Four years after considering a potential U.S. Senate bid, former longtime Orrick, Herrington & Sutcliffe leader Ralph Baxter Jr. is pondering running on the Democratic ticket for a West Virginia seat in Congress.
The Wheeling News-Register reported Saturday that Baxter could challenge Rep. David McKinley, a Republican who since 2011 has held the seat for West Virginia’s first congressional district. McKinley is up for reelection in 2018, but Baxter has not yet decided if he will challenge him, according to the News-Register.
“I’m hearing a lot of frustrations from people about the economy, and how broken Washington is,” Baxter said, according to the newspaper. “I’m considering it.”
The News-Register noted that Baxter will attend at least one important local political function within the next month when he serves as a guest speaker at an event with Belinda Biafore, chairwoman of the West Virginia Democratic Party. The filing deadline for candidates seeking to participate in the 2018 election is still six months away. Baxter did not immediately return a request for comment from The American Lawyer about his political aspirations.
The American Lawyer reported in early 2013 on Baxter’s interest in running for a Senate seat vacated by Jack Rockefeller—and now held by Republican Shelley Moore Capito—after Baxter announced his intention to turn over Orrick’s leadership reins to partner Mitchell Zuklie on Jan. 1, 2014. Baxter ultimately decided against running for office, but the legal industry innovator, who started the trend of relocating some back-office law firm operations to lower-cost centers like Wheeling, West Virginia, did return to where he grew up. (Wheeling has been the birthplace of many large firm leaders.)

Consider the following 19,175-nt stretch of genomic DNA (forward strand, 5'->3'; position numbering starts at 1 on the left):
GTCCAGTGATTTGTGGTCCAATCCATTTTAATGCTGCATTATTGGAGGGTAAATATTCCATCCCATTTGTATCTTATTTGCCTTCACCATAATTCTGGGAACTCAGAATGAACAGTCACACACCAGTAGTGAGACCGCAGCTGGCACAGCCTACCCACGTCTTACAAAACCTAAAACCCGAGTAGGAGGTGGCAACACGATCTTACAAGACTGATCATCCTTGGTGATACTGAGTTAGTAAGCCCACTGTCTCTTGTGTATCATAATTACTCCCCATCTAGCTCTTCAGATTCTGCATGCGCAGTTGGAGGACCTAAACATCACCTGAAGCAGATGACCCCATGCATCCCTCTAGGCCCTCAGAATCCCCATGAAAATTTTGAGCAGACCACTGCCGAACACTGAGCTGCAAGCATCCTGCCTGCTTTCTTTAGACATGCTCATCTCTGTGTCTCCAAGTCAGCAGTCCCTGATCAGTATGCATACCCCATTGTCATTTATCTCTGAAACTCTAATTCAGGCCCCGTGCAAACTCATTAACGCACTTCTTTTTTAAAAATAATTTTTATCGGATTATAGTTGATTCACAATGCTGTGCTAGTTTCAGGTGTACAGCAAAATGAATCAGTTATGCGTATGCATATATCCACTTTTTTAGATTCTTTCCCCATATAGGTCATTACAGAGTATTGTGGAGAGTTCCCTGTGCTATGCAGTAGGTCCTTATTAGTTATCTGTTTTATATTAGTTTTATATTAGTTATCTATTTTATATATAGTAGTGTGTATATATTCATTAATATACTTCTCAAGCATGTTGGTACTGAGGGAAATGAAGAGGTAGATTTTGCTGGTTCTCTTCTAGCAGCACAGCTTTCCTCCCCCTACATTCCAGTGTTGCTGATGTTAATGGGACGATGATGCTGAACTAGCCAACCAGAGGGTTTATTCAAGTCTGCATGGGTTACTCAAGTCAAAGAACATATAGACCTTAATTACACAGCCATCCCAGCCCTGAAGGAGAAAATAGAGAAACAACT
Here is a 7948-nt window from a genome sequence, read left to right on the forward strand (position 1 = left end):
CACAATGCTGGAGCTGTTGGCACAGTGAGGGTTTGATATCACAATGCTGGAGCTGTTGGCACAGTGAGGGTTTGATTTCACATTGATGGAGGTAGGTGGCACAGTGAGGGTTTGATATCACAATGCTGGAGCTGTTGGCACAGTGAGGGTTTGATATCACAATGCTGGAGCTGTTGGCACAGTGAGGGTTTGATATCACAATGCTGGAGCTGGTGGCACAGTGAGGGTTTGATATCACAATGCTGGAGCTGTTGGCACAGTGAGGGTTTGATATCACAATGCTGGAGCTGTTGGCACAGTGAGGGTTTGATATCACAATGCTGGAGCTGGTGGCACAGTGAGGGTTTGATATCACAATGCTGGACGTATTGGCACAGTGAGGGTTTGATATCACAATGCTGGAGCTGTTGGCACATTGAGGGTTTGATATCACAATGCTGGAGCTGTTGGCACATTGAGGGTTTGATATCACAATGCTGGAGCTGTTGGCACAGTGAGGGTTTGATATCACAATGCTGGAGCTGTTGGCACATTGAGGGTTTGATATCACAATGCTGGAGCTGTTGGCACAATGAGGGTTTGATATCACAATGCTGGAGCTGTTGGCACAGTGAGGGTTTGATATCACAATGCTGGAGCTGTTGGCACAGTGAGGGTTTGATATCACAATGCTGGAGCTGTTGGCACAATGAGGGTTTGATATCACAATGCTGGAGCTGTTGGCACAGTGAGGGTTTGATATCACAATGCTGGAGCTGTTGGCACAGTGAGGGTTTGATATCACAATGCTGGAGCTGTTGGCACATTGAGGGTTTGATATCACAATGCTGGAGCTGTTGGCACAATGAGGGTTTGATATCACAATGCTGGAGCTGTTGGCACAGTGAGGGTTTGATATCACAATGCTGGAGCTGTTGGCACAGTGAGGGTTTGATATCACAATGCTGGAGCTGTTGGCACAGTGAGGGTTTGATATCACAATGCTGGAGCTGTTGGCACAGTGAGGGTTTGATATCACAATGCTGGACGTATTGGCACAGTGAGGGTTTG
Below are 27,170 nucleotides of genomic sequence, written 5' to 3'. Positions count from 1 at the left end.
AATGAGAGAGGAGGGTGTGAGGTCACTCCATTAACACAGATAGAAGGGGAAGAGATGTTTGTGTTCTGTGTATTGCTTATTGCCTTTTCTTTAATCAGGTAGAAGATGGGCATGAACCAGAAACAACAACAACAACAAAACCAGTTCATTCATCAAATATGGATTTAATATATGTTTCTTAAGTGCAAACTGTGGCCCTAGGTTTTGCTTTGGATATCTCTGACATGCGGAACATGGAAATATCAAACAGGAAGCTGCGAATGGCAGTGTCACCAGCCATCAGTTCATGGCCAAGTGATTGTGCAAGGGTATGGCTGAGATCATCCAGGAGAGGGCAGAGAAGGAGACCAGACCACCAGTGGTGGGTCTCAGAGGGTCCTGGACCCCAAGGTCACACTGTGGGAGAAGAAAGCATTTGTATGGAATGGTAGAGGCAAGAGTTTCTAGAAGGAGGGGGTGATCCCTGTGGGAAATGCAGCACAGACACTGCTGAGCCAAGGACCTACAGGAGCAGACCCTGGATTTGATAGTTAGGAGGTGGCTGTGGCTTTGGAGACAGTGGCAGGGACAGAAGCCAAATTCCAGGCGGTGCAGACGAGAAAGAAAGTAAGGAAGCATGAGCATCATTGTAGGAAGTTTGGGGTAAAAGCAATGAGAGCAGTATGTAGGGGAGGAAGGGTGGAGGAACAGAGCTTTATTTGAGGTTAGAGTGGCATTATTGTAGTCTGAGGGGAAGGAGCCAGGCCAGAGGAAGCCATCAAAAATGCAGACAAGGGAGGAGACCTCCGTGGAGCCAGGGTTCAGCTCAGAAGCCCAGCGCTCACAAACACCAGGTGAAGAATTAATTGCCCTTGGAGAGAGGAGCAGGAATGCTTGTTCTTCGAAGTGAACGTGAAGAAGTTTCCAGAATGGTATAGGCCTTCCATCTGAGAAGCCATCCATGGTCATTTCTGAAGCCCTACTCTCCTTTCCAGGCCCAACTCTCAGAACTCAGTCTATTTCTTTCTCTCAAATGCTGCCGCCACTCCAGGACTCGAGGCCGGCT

Baxter, no relation to this reporter, spoke with The American Lawyer two years ago about his life in retirement, which after 23 years as Orrick’s chairman and CEO now includes a variety of advisory, speaking and writing roles. Baxter serves as chairman of the advisory board for the Thomson Reuters Legal Executive Institute, as well as an advisory board member to the Harvard Law School Center on the Legal Profession and Georgetown Law School Center for the Study of the Legal Profession. He was also a member of the board of directors at legal research provider Lex Machina prior to its sale last year to LexisNexis Group.
Property records and Baxter’s registry with The State Bar of California show that he currently resides in a stately, six-bedroom home in Wheeling. Baxter’s wife, Cheryl, is a founder of The Sweat Bar, a San Francisco-based online boutique that sells workout wear for women.
If Baxter runs against McKinley, he will seek to return the seat to the Democratic Party, which saw longtime congressman Alan Mollohan ousted in a primary fight in 2010. McKinley beat Mollohan’s replacement in a general election later that year. Mollohan joined Nelson Mullins Riley & Scarborough as of counsel in early 2011, working out of the firm’s offices in Huntington, West Virginia, and Washington, D.C.
But in subsequent years, Mollohan was the subject of media scrutiny following the conclusion of a U.S. Department of Justice investigation into his activities in Congress. While Mollohan was never charged with any wrongdoing, he’s no longer listed on Nelson Mullins’ website. His membership status with The West Virginia State Bar is currently listed as inactive.
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